The winning numbers are: 4, 13. 22, 54, 81, 18, 50, 46 in the 7th NYS Consolidated Lottery. Buy your ticket at 113 South Market (now Broadway) for the next lottery at prices from $1.50 to $5.00.
Lotteries were a big deal in America, even in the Colonial period. George Washington sponsored a lottery in 1768 to build the Cumberland Mountain Road. Ben Franklin and John Hancock sponsored lotteries to fund the Revolution.
In NYS, the Legislature sanctioned all sorts of lotteries in the late 1700s and early 1800s. The first NYS public lottery was held in 1746, designed to raise 3,375 pounds to fund the defense of NYC. There was the Literature Lottery and the Medical Science Lottery. Even the construction of the first NYS Capitol was funded, in part, through a lottery. There were lotteries for a fever hospital, widows and orphans and an historical society.
There was an Albany Land Lottery in 1826, authority given to the City to pay off debts incurred in making grants to The Lancaster School (the first “public” school in the City) and Albany Academy. But a year later most of the lotteries were amalgamated into the single NYS Consolidated lottery. And things got ugly about payoffs, payouts and malfeasance of agents. Even Eliphalet Nott, founder of Union College, AND a lottery sponsor, was caught in the fray and charges flew.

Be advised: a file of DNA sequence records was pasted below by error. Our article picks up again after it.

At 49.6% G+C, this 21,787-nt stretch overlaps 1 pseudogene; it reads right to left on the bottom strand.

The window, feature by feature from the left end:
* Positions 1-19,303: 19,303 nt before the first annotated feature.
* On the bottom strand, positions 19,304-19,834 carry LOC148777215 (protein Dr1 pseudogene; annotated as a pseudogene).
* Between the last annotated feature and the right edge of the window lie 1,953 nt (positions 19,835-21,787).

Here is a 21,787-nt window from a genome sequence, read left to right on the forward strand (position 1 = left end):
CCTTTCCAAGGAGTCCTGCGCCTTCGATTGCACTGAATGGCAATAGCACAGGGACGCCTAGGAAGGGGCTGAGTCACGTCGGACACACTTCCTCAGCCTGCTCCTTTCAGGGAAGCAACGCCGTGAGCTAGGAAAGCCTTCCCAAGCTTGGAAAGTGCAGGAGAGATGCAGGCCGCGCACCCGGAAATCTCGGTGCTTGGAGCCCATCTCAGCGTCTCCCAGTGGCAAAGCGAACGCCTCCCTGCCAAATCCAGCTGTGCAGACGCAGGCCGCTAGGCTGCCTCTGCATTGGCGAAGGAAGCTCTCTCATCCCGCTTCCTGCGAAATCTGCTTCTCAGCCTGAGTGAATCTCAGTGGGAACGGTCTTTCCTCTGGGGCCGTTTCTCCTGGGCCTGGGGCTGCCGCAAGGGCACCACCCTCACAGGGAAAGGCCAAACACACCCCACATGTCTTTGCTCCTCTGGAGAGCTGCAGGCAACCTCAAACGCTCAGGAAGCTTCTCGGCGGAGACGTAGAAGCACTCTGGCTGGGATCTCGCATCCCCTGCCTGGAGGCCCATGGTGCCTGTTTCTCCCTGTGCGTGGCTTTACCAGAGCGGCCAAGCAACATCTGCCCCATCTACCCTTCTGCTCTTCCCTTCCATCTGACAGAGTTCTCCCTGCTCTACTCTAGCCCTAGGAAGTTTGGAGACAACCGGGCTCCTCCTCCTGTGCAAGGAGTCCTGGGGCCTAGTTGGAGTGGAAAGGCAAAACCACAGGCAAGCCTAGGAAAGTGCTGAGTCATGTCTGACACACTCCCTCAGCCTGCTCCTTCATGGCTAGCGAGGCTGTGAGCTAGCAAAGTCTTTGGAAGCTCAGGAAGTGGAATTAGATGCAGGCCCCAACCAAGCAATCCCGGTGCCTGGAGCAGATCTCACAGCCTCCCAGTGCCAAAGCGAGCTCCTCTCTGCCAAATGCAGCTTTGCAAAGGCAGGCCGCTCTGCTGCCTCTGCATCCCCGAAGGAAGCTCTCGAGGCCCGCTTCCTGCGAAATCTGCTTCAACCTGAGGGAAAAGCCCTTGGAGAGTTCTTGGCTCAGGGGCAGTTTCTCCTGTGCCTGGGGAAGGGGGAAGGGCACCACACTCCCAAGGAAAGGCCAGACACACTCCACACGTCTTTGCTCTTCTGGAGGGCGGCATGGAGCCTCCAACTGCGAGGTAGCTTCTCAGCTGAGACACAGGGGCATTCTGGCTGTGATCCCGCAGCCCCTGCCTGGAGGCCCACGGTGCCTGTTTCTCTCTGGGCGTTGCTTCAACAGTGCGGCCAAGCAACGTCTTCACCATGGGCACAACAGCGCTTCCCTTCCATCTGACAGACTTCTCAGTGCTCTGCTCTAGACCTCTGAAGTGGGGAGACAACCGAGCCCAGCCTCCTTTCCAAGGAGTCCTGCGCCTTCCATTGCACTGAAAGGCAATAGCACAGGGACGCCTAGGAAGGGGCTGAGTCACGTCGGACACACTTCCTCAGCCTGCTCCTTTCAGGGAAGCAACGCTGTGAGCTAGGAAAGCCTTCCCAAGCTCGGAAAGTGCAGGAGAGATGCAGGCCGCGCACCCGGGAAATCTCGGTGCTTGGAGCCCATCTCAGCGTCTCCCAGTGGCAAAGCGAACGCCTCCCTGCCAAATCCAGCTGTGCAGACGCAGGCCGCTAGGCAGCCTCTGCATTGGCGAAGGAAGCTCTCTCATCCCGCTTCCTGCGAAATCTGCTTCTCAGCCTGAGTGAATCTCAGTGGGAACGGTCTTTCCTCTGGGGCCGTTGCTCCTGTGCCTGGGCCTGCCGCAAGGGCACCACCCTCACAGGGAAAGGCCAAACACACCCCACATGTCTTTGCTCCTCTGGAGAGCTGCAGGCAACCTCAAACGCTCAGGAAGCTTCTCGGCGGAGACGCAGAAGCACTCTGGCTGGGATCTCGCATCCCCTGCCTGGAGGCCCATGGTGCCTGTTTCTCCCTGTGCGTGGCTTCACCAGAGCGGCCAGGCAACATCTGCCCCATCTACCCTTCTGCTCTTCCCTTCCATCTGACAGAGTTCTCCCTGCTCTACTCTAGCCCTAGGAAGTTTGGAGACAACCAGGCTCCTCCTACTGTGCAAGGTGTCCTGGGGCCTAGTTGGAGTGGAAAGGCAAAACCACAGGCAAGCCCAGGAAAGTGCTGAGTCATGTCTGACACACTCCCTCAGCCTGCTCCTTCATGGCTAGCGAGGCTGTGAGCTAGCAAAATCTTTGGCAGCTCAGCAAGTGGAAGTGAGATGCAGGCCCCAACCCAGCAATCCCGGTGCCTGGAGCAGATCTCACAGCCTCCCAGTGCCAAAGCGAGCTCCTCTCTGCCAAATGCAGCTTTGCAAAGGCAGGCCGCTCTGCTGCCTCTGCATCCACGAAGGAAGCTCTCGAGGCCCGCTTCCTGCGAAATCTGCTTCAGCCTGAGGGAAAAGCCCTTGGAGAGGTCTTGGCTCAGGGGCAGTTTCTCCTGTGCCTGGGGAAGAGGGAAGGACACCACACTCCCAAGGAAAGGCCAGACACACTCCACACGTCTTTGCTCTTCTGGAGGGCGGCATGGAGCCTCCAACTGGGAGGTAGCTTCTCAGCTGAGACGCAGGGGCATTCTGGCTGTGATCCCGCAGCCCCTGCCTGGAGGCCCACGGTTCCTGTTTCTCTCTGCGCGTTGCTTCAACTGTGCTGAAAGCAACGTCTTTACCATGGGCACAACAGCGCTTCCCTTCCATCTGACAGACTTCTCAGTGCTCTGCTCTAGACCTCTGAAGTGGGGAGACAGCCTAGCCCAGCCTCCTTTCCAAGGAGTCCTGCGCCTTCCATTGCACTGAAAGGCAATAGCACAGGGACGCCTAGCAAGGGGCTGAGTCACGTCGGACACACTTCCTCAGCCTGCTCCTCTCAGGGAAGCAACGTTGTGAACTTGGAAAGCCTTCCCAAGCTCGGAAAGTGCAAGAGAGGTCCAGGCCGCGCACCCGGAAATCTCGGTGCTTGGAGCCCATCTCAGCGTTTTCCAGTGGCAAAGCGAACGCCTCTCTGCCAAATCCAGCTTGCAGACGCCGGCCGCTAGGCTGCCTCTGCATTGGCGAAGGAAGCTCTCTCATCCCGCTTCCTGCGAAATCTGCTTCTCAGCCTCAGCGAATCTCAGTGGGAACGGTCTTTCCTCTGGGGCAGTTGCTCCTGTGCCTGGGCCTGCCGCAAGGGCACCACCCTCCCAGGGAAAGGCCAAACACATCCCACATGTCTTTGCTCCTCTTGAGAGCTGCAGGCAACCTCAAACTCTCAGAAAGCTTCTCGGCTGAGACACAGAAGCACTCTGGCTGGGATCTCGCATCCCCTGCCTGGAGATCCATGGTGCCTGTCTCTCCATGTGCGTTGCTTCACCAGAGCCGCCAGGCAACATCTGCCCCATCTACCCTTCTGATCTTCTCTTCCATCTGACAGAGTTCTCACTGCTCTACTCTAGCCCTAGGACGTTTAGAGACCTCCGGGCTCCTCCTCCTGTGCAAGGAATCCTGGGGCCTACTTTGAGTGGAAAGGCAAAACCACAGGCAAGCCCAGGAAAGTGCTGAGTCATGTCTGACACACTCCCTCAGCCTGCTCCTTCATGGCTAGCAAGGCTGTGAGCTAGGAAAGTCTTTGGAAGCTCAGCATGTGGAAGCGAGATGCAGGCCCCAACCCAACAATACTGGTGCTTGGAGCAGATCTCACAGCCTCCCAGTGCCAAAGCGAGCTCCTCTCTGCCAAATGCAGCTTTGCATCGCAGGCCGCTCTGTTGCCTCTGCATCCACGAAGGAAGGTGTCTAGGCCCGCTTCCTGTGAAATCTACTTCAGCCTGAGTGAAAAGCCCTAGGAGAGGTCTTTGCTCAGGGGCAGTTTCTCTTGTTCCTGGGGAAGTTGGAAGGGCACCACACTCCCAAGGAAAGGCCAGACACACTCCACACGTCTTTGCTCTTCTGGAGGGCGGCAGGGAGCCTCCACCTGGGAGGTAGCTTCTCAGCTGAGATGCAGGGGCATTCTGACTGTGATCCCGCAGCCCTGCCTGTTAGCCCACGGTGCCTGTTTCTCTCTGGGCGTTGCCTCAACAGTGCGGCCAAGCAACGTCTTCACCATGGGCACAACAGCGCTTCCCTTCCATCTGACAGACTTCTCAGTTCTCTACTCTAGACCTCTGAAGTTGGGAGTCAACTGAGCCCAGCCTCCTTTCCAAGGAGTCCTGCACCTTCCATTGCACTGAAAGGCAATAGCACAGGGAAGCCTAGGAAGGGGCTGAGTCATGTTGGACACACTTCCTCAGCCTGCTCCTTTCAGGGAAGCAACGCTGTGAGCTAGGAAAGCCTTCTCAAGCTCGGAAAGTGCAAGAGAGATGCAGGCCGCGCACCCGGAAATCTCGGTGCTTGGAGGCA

By 1834 NYS ended public lotteries and banned private lotteries, That didn’t mean that people weren’t still buying Austrian, and French and Irish lotteries tickets for decades. But in the late 1800s, even the federal government got in the act and enacted laws that effectively ended all lotteries in the US.
Fast forward to 1966, when NYS once again sanctioned a State Lottery to fund education But not the lottery we know today. I am old enough to remember when you could only buy lottery tickets at banks (yup banks), and hotels and motels (go figure) and you had to provide your name and address and wait weeks to see if you won certain prizes. A far cry from buying a quik pik at Stewarts.
Copyright 2021 Julie O’Connor